On 31 March 2017 how many looked after children aged 17 had achieved the following in GCSE or equivalent: No passes No passes above grade D No passes at any grade in at least one of English or Maths Not obtaining at least 5 passes at any grade including English and Math.

 

5. In your local authority area: How many of 16 and 17 year olds who were children in need, including children on child protection plans, at any point from 1 April 2016 to 31 March 2017 were: Arrested at any point in their lives Received an Anti-social behavioural order (ASBO) at any point in their lives.
How many of 16 and 17 year olds who were looked after children at any point from 1 April 2016 to 31 March 2017 were: Arrested at any point in their lives Received an Anti-social behavioural order (ASBO) at any point in their lives.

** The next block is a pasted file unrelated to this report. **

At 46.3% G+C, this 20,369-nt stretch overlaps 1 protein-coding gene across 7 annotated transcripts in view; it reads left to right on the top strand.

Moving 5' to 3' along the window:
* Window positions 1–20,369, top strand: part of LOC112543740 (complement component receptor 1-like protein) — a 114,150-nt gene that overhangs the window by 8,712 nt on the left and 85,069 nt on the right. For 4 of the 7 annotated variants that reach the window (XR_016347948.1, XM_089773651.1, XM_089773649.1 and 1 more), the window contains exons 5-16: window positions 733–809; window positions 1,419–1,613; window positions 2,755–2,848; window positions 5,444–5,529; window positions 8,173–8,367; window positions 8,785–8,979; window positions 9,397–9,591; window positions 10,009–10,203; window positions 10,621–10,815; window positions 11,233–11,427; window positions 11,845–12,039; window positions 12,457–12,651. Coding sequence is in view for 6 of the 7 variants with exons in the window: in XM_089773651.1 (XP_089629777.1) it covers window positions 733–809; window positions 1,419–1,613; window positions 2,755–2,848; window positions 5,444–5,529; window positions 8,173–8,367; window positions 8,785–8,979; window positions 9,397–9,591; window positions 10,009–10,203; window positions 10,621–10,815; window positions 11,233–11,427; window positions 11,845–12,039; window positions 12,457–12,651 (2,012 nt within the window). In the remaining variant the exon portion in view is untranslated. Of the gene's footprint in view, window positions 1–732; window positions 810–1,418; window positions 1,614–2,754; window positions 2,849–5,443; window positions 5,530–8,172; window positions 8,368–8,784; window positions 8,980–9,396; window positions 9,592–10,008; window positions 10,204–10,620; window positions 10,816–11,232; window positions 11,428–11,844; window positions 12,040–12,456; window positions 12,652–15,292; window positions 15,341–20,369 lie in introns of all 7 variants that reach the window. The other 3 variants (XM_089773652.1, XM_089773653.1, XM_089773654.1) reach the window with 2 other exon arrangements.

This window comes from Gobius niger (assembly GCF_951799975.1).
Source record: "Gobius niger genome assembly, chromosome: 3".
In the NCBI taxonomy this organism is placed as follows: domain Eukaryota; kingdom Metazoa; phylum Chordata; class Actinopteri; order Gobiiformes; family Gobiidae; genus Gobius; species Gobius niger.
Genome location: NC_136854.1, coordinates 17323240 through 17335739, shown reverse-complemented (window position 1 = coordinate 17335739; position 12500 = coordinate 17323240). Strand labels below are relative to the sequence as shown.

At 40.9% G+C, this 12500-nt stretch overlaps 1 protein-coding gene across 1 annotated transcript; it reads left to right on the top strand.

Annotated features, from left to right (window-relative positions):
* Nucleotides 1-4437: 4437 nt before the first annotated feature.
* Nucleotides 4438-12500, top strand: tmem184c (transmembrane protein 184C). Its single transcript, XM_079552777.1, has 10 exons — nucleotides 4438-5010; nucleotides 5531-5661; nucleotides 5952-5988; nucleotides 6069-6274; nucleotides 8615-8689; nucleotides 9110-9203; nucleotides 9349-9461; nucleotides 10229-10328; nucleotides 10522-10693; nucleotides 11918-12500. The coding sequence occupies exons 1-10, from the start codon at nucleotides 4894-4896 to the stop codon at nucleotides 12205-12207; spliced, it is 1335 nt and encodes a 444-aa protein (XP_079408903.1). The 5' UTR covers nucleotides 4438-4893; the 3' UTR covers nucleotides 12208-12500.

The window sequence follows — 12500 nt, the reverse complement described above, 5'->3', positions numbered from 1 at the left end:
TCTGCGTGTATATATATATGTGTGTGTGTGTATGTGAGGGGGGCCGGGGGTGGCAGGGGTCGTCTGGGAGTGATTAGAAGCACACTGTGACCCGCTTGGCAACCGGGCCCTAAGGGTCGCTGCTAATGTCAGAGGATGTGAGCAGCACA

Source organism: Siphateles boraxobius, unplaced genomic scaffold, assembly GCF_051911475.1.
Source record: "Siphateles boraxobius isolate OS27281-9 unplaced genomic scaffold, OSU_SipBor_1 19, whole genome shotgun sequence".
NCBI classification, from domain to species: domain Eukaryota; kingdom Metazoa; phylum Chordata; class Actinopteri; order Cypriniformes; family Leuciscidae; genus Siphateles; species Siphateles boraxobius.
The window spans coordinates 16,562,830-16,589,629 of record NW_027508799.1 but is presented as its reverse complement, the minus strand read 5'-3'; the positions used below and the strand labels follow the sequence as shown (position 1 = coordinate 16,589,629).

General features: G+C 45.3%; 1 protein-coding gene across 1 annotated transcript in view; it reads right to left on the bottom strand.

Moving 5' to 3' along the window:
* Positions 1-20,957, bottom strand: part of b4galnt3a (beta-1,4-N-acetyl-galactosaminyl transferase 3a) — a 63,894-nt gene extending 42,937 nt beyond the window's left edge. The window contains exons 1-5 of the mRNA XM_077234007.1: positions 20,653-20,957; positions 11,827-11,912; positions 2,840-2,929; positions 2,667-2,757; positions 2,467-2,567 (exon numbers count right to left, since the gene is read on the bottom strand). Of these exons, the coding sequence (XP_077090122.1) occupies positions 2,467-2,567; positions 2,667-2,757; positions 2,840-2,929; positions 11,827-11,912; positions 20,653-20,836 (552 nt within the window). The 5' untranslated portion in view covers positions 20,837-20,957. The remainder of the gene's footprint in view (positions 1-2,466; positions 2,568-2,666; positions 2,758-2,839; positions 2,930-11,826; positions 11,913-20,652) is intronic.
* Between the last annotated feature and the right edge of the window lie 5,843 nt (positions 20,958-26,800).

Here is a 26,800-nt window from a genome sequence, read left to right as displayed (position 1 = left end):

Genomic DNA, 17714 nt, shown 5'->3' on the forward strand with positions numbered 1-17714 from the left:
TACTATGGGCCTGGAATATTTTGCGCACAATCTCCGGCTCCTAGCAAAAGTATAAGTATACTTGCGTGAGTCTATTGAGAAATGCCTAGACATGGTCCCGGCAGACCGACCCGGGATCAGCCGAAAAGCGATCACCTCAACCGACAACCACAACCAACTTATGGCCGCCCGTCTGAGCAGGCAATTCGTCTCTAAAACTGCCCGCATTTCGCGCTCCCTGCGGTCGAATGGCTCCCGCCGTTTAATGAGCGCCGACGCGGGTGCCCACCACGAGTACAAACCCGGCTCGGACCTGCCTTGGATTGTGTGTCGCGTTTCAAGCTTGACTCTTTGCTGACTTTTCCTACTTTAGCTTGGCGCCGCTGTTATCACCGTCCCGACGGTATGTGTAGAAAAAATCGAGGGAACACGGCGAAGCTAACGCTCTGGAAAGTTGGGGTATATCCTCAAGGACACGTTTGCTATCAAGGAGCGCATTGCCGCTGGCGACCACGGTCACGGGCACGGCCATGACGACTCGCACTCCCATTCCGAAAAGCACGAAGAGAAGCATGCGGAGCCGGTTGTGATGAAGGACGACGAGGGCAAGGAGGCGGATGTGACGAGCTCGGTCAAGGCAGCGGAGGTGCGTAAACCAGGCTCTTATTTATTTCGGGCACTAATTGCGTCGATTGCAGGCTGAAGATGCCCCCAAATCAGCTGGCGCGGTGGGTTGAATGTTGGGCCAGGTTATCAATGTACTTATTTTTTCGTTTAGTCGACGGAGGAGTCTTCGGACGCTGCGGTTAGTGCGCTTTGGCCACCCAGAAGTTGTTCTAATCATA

6. How many young adults currently aged 18 to 20 in your local authority area were:

A Child in Need when aged 16 or 17.

A child on Child Protection Plan when aged 16 or 17.

Looked after child when aged 16 or 17.

 

7. How many young adults aged 18-20 claimed housing benefit at any point from 1 April 2016 to 31 March 2017?

How many of these young adults were at any point:

i. Children in need, including children on child protection plans when they were 16 or 17?

ii. Looked after children when they were 16 or 17?

 

8. How many young adults aged 18-20 presented as homeless to the local authority at any point from 1 April 2016 to 31 March 2017?

How many of these were, at any point:

i. Children in need, including children on child protection plans when they were 16 or 17:

ii. Looked after children when they were 16 or 17: